Rescue Team Remembers Colleague, 25 Years On Killin Mountain Rescue Team

members, past and present joined family and friends at the Ben Ledi cross on Wednesday 1st February, 2012 to remember Sergeant Harry Lawrie BEM-coordinator of the rescue team who lost his life in a helicopter crash on Ben More exactly 25 years ago. Included in the group who made the trip up Ben Ledi was Ian Ramsay, a Police Constable in Crianlarich at the time, who was on board the helicopter and recovered from serious injuries sustained in the crash. Seven out of the 8 team members who rescued the air crew from the stricken helicopter were also present. 1st February 1987 was an almost springlike day and no one could have anticipated the tragic events that would result in three people losing their lives in one 24-hour period in the hills of West Perthshire. Many in the team on that day were preparing to spend the afternoon watching the Scotland-Wales Rugby international at Murrayfield when they received a call to attend at Balquhidder to assist in the recovery of a climber who had collapsed and died near Inverlochlarig. Just as that incident was being completed a second call was received reporting a climber having fallen on the snow-covered slopes near the summit of Ben More. The team diverted to Ben More, and eight members set off from Ben More farm to locate the casualty. A Wessex helicopter from RAF Leuchars picked up Sergeant Lawrie and Constable Ramsay with the intention of dropping them off on the hillside to meet up with the rest of the rescue team to assist in the search. Coming in to the hover on the hillside the main rotor struck a rock causing the helicopter to crash into the hillside, and thereafter slide down towards the other team members making their way up the icy snow slopes. As soon as the aircraft came to rest the rescue team entered the wreckage and assisted the air crew and occupants out of the helicopter before it burst into flames. By chance RAF Leuchars Mountain Rescue Team was returning from Training at Tyndrum, and saw the crash take place. They quickly attended at the crash scene and carried out triage on the hillside arranging for Ian Ramsay and the air crew who were also injured to be evacuated by a second helicopter to hospital. Unfortunately Sergeant Lawrie was found fatally injured on the snow-covered slopes. He was carried down the hillside on a stretcher by his own team members supported by the RAF team and in the latter stages by Lomond Rescue team members who had been called to assist when the severity of the incident became known. The following day Killin Mountain Rescue Team and the RAF recommenced a search and found the body of the climber who had fallen on Ben More the previous day bringing the death toll over the 24 hour period to three. Later that year a reception was held at Stirling Castle, where Hugh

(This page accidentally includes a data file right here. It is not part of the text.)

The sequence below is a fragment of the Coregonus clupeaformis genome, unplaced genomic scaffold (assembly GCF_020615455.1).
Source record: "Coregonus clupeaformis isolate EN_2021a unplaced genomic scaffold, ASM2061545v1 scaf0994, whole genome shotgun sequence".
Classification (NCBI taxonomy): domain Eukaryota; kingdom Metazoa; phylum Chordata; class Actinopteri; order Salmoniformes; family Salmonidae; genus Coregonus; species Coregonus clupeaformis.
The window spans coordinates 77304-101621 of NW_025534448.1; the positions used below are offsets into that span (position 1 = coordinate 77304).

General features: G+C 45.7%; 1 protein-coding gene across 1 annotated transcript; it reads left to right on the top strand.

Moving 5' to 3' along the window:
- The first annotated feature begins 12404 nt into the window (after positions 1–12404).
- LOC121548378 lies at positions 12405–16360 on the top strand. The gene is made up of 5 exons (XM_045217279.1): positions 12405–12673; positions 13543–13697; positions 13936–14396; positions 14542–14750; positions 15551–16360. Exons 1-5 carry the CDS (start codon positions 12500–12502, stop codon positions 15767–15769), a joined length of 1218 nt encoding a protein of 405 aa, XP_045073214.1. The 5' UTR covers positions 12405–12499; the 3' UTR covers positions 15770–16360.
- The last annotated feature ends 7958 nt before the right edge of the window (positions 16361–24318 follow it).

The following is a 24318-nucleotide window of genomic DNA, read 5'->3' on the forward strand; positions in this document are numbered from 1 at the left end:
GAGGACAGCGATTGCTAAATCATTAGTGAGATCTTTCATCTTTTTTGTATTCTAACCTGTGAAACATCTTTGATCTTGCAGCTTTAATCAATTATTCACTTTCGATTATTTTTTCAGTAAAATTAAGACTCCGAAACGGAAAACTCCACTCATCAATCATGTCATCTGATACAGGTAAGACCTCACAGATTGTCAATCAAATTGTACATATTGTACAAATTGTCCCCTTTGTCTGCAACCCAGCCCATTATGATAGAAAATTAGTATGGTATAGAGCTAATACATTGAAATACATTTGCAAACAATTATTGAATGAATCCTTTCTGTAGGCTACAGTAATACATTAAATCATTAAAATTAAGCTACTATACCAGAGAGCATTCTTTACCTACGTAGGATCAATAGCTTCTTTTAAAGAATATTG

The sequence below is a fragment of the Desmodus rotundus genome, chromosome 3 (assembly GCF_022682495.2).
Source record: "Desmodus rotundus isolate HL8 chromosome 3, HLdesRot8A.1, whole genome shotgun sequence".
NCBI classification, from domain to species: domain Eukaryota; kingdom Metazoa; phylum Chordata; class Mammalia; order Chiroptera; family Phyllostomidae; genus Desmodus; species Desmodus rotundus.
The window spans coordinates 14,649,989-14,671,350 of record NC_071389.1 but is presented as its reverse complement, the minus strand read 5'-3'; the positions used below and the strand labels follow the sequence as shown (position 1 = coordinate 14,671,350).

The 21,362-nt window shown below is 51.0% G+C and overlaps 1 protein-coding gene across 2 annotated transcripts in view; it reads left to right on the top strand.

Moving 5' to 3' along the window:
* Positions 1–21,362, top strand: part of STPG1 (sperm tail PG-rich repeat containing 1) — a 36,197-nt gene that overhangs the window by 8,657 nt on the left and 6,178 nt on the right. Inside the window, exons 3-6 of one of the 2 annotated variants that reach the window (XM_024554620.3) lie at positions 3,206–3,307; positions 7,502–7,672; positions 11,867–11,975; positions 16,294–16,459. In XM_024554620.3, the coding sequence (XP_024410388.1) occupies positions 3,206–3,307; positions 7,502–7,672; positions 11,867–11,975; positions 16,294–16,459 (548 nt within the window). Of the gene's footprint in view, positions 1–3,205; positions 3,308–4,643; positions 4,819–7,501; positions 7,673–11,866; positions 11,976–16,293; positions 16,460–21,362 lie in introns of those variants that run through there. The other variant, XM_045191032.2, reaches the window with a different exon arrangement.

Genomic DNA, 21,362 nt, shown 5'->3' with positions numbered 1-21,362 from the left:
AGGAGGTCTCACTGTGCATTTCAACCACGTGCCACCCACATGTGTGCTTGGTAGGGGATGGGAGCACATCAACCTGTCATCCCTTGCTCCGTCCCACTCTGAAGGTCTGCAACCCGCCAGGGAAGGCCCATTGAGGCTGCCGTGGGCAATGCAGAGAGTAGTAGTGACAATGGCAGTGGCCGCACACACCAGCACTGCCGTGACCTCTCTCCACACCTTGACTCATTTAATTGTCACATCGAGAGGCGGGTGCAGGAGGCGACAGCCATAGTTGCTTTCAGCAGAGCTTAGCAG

Pearce, the helicopter pilot, Team Leader Billy Stitt, and Deputy Team Leader Stewart Inglis received the Queens Commendation for brave conduct and the Central Scotland Police Medal for bravery. The late Jean Lawrie, Harry’s wife, attended a ceremony at Perth a few months later with family and members of the Mountain Rescue Team. She received from HRH Princess Anne the posthumous award of the BEM which had been awarded to Harry a few weeks before he died in recognition of his service; not just to mountain rescue, but also the Duke of Edinburgh Award Scheme; and the Boys’ Brigade; to which both he and Jean had contributed many hours over a number of years. The cross on Ben Ledi summit was constructed by the late Jock Clark of Callander and erected by Killin Mountain Rescue Team supported by other members of the community in Callander who knew and respected Harry. Harry’s ashes and those of his wife Jean are placed near to the cross. It was decided that the Ben Ledi Cross on the summit of Ben Ledi was the appropriate place to take time to remember Harry and the events of 25 years ago which brought Callander to a standstill on the day of his funeral in Callander Kirk. 15